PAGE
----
Foreclosure Information

Foreclosure describes the process of a lender taking your home for failing to pay your mortgage in a prompt manner. You may even owe money after the foreclosure if your house´s value depreciates and is less than the value of your loan. In most cases, your home will be auctioned if you do not act fast. The auction will be conducted by an officer of the court. A Notice of Default is used during non-judicial foreclosures and is generally sent 90-95 days after your last payment. The notice will state the amount due and generally you will be given up to three months before a sale of your property occurs. The notice will also have instructions informing you of how to stop the sale of your property. After you receive the notice, the lender´s lawyer will file the notice with the county public trustee. The notice provides a schedule of the foreclosure process to the public. The notice is also sent to you via certified mail. If you are in a non-judicial foreclosure state, the lender sends a Notice of Default or files a foreclosure lawsuit.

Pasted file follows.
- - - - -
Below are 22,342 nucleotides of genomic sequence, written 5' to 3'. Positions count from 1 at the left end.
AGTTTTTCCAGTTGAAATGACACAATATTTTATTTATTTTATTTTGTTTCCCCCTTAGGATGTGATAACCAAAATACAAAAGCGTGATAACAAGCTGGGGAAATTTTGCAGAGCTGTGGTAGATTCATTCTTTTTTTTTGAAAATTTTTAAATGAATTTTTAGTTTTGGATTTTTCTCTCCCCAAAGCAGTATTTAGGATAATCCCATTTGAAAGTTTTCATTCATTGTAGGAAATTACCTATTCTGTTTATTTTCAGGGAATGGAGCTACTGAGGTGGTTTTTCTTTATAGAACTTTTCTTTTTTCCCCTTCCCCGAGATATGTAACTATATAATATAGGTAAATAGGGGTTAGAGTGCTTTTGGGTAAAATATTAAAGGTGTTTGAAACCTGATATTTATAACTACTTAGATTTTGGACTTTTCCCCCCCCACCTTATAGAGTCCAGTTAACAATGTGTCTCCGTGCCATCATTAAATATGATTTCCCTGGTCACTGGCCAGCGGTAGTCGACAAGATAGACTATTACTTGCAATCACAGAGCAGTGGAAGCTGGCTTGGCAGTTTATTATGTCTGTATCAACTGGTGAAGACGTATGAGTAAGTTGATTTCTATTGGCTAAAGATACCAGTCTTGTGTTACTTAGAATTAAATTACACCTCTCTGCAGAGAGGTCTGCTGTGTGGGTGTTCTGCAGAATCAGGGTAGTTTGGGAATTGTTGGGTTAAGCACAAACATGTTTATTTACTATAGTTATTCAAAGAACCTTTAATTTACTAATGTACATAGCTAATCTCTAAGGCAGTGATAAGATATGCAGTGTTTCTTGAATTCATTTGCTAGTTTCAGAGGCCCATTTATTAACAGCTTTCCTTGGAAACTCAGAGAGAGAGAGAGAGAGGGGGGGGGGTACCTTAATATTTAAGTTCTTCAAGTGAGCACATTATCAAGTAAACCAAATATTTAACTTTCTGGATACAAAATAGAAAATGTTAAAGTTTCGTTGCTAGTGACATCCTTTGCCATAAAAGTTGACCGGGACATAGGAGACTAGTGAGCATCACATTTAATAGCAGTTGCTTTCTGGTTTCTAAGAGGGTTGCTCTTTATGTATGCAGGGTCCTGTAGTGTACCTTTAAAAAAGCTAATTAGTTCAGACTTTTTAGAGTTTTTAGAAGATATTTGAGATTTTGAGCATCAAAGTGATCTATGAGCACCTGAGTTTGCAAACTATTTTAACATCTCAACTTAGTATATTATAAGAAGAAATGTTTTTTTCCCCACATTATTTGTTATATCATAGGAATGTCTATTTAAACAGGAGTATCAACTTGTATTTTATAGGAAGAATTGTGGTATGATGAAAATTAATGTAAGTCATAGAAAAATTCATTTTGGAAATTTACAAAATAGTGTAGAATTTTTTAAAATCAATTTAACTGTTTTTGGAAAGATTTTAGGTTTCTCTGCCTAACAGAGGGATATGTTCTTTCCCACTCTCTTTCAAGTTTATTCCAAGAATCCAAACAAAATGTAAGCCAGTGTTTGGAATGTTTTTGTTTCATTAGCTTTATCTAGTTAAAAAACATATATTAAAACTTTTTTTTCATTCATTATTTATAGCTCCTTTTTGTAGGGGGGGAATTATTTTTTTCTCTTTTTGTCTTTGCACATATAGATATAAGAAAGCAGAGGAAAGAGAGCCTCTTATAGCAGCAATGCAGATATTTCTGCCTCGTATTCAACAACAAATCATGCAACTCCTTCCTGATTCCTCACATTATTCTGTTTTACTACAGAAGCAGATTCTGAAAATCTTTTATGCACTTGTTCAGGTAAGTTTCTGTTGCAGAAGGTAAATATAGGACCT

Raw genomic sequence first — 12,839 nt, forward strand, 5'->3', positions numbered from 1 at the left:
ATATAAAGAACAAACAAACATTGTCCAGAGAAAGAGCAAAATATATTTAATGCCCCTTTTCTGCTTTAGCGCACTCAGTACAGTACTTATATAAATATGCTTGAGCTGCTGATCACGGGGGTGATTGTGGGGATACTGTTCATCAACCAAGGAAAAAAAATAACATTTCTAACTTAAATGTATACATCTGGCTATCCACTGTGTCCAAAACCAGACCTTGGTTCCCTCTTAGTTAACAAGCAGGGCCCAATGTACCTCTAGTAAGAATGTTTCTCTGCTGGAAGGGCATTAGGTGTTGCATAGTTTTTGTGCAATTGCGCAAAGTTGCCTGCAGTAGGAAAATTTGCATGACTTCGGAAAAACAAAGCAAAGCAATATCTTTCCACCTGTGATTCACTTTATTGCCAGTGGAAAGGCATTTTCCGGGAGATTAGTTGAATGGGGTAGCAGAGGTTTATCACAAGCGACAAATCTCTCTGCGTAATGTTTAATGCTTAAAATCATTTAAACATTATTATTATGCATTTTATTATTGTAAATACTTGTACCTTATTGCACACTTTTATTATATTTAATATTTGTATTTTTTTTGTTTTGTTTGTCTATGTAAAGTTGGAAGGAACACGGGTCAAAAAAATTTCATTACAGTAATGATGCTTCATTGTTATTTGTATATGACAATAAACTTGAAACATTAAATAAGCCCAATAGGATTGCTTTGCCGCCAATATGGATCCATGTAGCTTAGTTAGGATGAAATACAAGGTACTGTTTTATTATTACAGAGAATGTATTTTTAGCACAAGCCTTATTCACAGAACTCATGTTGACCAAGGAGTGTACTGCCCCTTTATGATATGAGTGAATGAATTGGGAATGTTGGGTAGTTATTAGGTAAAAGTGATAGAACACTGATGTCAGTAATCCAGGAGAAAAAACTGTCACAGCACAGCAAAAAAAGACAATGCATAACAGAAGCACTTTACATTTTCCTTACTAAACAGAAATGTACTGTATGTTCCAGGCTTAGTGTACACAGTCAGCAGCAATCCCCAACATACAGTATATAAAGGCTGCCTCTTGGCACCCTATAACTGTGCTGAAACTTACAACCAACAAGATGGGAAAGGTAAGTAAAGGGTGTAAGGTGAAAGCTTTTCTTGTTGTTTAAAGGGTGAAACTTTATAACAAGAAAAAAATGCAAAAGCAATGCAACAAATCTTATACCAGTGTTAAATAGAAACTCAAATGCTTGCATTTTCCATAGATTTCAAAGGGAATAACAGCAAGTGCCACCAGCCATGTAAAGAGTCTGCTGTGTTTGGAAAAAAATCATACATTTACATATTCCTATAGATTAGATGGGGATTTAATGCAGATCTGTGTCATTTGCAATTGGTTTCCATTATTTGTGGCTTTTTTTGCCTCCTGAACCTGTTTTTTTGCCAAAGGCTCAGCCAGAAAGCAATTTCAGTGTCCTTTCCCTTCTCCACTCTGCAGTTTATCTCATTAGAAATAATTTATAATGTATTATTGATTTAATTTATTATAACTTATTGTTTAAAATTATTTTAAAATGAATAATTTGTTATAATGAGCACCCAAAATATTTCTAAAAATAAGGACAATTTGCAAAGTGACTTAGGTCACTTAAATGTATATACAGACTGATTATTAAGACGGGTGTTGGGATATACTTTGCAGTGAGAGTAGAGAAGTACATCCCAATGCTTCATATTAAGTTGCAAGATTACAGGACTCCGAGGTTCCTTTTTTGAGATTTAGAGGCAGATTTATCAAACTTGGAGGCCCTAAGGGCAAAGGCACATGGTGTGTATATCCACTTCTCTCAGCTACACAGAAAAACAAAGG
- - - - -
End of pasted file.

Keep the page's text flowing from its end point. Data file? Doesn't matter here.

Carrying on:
Next, the Notice of Default or lawsuit is recorded in your county courthouse. You then enter a reinstatement period. If you do not pay your debt or negotiate a plan, a Notice of Trustee Sale will be recorded and sent to you.

If you are in a judicial foreclosure state a lawsuit or lis pendens is filed against you. You have 20 days to formally reply. FIND AN ATTORNEY TO REPRESENT YOU IMMEDIATELY. If you do not reply, the court will rule against you. The court will either order foreclosure or dismiss the case. If the court rules against you and orders foreclosure, the county sheriff or relevant party will schedule a public foreclosure auction. The auction will be advertised. The highest bidder will win your property or the lender will hold onto the property if an acceptable bid is not made. If the lender accepts a bid lower than the amount owed, the court may award the lender a deficiency judgment.

Your state may allow you to exercise statutory redemption rights. If there is a statutory redemption period, the certificate of title or sheriff´s deed is given to the highest bidder when the period expires. If there is not a statutory redemption period, the highest bidder gets your property immediately after the sale or auction.

Useful web sites

Foreclosure Law Information

Boulder Public Trustee

Weld Public Trustee

Larimer Public Trustee

Adams Public Trustee

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Mimi Miller Realty • 303-709-6990